Access to health services is especially important in low-income countries like Haiti [1,3], where available advanced health services during pregnancy-related emergencies can be limited [2,4]. Haiti has one of the highest annual maternal mortality rates [5]. In 2017, Haiti’s maternal mortality ratio was 480 deaths per 100,000 live births [6,7,8], with only 42% of births attended by skilled health providers [7]. This is quite high when compared to the maternal mortality rate in other low-income countries like El Salvador (37 deaths per 100,000 live births) and Honduras (65 deaths per 100,000 live births). In the same year, the WHO reported much lower maternal mortality rates for other Caribbean countries like Trinidad and Tobago, Jamaica, and the Dominican Republic (67 deaths, 80 deaths and 95 deaths per 100,000 live births, respectively) [9]. Some of the major barriers to good quality healthcare in Haiti are financial resources and governance. Studies by Dev et al. (2019), Aziato and Omenyo (2018) and UNFPA (2020) show that a large percentage of Haitian women give birth with the help of unskilled traditional birth attendants (TBA), locally known as matwons [7,8,10,11]. Remote villages in Haiti are majorly inaccessible and may be accessible only by foot, increasing the appeal of matwons for pregnancy and delivery-related healthcare [12]. The literature further shows that some rural and isolated parts of Haiti only have access to matwons, who have limited childbirth knowledge available to them [13]. Though Haitian women agree that hospital births may be safer and help save lives in emergencies, a lot of them have also reported bad birthing experiences in hospitals. Public hospitals in Haiti are operated by the government with limited resources or managed by NGOs that rely on irregular donor funds to provide resources and finances for the hospitals. This lack of resources makes them less equipped than private hospitals (which have more resources available) to serve the health needs of the population. According to the World Health Organization, public spending on healthcare is lower than the average spending in other low-income countries [14], and the natural disasters that have devastated Haiti over the years have resulted in a weakening of the public sector healthcare services available to the people of Haiti Private hospitals are therefore better maintained, provide better services and may have more available resources compared to public hospitals. The costs attributed to the use of private hospitals may impact the use of these private hospitals by Haitian women.
Although most pregnant Haitians (90%) use ANC services at least once, only 54% reach the WHO-required minimum of four visits [15]. This is important since ANC use may reduce the maternal mortality rate [16,17]. It is important to understand the sociodemographic characteristics of pregnant women who use the available ANC services during pregnancy to properly identify and to better understand existing barriers and to apply appropriate strategies to improve ANC utilization during pregnancy. Studies have shown that the availability of skilled health services in Haiti may reduce the risk of unwanted maternal or neonatal obstetric outcomes and reduce the prevalence of stillbirths, eclampsia and postpartum infections in a rural part of Haiti where a new health facility was built [18] but accessibility may be a barrier to receiving good quality antenatal healthcare services in Haiti.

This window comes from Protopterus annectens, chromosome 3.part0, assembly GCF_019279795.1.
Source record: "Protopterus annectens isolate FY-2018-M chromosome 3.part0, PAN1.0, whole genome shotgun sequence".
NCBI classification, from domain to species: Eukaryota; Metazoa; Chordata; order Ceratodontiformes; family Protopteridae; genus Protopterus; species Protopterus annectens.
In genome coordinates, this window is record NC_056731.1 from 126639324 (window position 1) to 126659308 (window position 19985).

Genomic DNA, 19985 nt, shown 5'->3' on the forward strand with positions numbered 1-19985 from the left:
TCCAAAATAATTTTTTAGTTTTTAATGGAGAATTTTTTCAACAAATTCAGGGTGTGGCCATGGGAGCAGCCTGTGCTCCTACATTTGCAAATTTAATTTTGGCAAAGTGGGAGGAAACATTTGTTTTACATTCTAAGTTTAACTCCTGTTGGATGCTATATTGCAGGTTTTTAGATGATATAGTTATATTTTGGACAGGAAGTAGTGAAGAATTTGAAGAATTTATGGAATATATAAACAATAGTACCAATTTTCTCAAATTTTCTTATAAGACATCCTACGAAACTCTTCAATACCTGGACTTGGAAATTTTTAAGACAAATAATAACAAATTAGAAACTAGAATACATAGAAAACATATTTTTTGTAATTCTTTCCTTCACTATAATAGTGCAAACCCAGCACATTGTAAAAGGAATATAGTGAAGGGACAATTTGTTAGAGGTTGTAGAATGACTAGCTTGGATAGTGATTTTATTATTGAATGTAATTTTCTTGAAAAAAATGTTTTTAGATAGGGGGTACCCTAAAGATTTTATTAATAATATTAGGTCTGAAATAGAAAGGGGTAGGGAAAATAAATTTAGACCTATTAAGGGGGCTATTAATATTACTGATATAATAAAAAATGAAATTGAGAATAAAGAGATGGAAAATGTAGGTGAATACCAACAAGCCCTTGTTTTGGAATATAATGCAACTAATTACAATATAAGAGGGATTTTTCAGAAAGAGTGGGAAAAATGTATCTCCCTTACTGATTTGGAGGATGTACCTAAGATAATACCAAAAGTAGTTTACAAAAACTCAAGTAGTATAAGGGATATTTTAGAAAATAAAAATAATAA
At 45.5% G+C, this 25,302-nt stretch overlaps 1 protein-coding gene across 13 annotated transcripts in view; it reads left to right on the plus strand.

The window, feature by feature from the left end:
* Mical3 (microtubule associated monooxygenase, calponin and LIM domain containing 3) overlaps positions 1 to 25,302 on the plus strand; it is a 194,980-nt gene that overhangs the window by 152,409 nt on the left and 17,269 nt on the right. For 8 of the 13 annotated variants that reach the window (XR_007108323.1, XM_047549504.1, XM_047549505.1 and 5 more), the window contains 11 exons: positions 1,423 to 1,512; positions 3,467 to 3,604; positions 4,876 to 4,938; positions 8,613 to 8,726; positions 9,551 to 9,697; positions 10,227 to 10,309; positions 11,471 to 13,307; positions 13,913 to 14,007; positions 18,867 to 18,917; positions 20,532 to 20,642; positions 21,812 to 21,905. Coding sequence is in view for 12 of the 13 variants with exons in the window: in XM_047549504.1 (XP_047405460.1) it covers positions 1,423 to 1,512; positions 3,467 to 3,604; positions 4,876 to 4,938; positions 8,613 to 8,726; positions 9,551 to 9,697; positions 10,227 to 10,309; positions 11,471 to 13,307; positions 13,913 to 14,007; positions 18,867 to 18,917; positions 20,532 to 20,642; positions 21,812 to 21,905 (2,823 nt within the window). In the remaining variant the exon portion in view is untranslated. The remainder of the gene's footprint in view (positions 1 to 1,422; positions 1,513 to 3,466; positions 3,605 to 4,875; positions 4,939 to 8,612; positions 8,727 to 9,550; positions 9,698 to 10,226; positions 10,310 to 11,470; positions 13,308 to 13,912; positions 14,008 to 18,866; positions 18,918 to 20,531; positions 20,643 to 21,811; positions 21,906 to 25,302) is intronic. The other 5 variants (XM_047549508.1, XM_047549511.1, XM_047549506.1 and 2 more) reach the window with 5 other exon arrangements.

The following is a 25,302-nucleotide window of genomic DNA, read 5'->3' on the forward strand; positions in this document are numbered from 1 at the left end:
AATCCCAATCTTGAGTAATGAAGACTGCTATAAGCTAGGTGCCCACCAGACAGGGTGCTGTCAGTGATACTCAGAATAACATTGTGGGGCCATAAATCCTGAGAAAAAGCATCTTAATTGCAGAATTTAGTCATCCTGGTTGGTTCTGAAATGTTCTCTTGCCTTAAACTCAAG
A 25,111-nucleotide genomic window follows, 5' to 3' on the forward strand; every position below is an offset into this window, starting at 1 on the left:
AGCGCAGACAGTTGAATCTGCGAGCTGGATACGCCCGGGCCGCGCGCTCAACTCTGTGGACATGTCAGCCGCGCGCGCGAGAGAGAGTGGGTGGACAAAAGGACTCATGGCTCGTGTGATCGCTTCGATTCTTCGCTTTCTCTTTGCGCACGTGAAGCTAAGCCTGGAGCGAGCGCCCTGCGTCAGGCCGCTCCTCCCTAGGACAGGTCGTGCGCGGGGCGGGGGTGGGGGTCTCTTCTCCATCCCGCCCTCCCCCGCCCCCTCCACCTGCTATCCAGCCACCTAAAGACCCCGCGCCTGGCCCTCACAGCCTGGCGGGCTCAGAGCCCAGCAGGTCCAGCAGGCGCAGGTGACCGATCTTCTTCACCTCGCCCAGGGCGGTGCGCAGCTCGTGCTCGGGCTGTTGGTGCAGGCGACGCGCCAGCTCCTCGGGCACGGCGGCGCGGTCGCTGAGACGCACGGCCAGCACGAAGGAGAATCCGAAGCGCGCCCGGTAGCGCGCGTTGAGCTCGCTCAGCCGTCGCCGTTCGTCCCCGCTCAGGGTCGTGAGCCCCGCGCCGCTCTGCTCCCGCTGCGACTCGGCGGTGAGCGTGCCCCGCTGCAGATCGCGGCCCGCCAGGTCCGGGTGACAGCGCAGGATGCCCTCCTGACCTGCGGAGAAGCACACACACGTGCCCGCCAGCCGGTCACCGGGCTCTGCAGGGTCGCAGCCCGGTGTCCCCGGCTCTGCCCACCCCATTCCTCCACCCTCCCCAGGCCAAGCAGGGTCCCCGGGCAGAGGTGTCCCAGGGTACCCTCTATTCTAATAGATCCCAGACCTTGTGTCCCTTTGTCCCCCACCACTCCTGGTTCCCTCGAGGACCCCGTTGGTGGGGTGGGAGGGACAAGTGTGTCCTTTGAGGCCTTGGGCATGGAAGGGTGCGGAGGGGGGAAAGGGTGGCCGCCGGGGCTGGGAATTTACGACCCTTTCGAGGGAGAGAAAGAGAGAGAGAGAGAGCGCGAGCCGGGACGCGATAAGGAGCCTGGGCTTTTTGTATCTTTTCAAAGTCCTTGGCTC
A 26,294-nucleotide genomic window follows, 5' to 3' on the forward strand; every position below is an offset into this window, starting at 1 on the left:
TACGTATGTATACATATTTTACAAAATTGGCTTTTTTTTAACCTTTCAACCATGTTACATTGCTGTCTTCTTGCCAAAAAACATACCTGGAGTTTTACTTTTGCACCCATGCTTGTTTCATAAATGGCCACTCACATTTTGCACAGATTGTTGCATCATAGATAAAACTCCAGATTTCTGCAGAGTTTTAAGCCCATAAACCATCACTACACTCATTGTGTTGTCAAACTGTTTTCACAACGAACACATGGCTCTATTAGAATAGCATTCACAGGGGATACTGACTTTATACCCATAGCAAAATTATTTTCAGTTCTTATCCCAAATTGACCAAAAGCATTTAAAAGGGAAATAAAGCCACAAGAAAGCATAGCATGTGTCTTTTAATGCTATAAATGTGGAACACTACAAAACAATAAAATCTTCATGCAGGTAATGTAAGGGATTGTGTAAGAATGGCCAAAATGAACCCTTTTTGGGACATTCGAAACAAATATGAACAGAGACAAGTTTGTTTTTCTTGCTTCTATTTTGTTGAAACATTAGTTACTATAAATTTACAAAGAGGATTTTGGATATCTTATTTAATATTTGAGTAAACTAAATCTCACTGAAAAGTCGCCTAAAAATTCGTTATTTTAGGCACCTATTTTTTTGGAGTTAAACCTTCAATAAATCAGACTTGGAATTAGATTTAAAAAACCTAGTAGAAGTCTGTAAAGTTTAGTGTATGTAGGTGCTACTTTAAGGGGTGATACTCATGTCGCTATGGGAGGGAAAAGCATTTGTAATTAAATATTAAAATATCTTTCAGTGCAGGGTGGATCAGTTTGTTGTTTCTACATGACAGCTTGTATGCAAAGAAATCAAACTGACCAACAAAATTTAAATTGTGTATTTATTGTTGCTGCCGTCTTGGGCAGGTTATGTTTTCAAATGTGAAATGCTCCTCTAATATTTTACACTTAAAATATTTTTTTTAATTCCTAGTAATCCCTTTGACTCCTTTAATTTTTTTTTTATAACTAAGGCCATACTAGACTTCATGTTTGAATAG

This study aims to assess the sociodemographic characteristics of Haitian women and the sociodemographic factors that affect their ANC access and use during pregnancy. This should help highlight potential areas for targeted public health education intervention as well as some preliminary areas of infrastructural and human resource shortfalls in Haiti’s approach to maternal and child health. It is important to understand the sociodemographic characteristics of the Haitian population in order to understand and address the relevant barriers to healthcare during pregnancy and after childbirth and to reduce maternal mortality through the use of antenatal care services.

2. Materials and Methods

Data were obtained from 2016–2017 Demographic and Health Survey (DHS) Haiti dataset collected using standardized questionnaire modules. DHS used a stratified two-stage cluster design that was generalizable at the regional, residential and national levels (details are available in Haiti’s DHS final report) [19]. About 13,546 households were selected for the DHS interview, and the initial sample consisted of 13,405 women successfully interviewed, with a 99.7% response rate. The inclusion criteria for this study were women between 15 and 49 years old who had given birth at least once and who responded to the ANC use question (8518 women). In order to minimize the loss of valuable data points, observations with missing data for ANC use (3628 women) were excluded. The final sample size used for this study was 4890 women.

2.1. Study Variables